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Upcoming Series Against Milwaukee Represents What Could Have Been

August 30, 2011

Prince Fielder #28 of the Milwaukee Brewers has words with Albert Pujols #5 of the St. Louis Cardinals at first base at Miller Park on August 3, 2011 in Milwaukee, Wisconsin. (Photo by Scott Boehm/Getty Images)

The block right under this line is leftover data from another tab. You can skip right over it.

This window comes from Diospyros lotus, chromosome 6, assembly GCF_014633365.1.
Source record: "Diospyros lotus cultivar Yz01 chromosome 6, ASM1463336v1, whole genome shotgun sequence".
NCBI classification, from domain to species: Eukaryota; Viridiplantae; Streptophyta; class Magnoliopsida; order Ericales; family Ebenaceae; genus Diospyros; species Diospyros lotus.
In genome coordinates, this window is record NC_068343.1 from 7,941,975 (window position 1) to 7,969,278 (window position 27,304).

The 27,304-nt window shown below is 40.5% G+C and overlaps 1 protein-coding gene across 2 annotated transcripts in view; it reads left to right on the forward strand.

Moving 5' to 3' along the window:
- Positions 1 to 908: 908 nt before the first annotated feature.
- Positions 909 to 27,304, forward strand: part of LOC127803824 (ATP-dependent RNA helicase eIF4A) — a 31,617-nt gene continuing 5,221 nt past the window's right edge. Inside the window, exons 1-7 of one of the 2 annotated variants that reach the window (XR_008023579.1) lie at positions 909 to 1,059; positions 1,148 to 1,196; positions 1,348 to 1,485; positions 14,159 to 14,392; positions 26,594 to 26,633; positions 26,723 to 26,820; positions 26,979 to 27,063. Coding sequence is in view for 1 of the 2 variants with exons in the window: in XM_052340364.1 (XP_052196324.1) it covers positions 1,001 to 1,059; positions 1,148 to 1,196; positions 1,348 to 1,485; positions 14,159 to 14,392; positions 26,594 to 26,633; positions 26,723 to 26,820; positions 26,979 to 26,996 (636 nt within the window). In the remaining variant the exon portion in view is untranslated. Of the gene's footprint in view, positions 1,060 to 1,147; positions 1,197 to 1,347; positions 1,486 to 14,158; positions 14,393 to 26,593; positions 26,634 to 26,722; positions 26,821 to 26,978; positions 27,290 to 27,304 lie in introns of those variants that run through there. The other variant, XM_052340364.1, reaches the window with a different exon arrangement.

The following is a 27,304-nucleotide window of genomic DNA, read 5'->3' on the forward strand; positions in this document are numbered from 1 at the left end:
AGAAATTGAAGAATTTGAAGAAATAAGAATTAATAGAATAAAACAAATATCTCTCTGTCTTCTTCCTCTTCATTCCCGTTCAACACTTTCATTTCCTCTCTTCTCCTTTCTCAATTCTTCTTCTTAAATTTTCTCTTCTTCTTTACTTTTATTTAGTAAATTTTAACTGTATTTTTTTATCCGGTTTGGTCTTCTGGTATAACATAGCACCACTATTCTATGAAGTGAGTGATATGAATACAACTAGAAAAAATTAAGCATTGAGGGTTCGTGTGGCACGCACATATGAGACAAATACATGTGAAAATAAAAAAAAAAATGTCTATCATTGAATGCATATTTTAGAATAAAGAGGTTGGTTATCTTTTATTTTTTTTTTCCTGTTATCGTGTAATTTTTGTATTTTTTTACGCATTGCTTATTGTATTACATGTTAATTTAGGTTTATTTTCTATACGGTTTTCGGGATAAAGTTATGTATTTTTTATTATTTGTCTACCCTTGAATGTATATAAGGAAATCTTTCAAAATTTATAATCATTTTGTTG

The last time the Brewers and Cardinals began a series against one another, the two teams were tangled in a seeming down-to-the-wire race in the National League Central. The Cardinals stood a mere 3 games behind the first place Brewers at the time. Hopes were high in St. Louis. Win three in a row, we’re tied for first. Except, that’s not what transpired. The Brew Crew took two of three from us in our home ballpark and marched onward to win 21 games and counting in August. St. Louis has only gone 7-9 since the series against the Brewers was completed. Several Cardinal players have been quoted as saying they are shocked to be so far back in the standings. “If you would have told me in spring training that we would be 10 games out, I would have told you, ‘You are crazy,'” first baseman Albert Pujols said. “Look around. With the kind of ballclub that we have, it’s hard to understand where we are at.” Pujols hit the nail on the head. The collapse of this Cardinals ballclub, that in recent years seems to have become an annual event, doesn’t make sense. St. Louis has been credited to possess the best offense in the National League for most of the season. The pitching, at least on paper, has not been awful. But it’s been all about missed opportunities. The Cards have had more than their fair share of late game letdowns, granted most of the damage in this area came from now-unemployed reliever Ryan Franklin. Starting pitching has been incredibly inconsistent, so while the numbers don’t look too bad, some nights have been downright awful. But the other problem that St. Louis fans forgot could exist is defensive ability. This could quite possibly be the worst defensive St. Louis club in the past two decades. The careless mistakes and misplays affect the entire team. The pitcher has to stay on the field to get another out, the bullpen has to come in earlier and as a result tires over time, and runs are scored when the pitcer did little to nothing wrong. Despite all the shortcomings, Cardinal players haven’t given up just yet, even though most fans would agree the season is over. “We’re kind of in a win-only scenario,” points out left fielder Matt Holliday. “We have to win the majority of our games. We need them (the Brewers) to lose quite a few of theirs. I think we all know that the mathematics are simple — we need to win a lot, and they need to win a little. It’s not just this series. You’ve got to win the other games, too. We’ve got to beat everybody.” The persistence of the Cardinals team is admirable. The result of say a 90 or 85 win season would be nice, even though we would have nothing to cheer about in October. To win 90 games the Cards will have to win 20 of their remaining 28 games, and to win 85 they must win 15. It’s good to see the club’s leaders still fighting at this point in the season: “It’s going to be up and down, up and down, and there are no breaks. But you can’t give up yet. We can make a run,” Pujols said. “If I tell you right now that the season is over, it’s kind of giving up. We don’t do that until the last out of the season.” If there was ever a time for the Cards to start a winning streak, it’s this series in Milwaukee.


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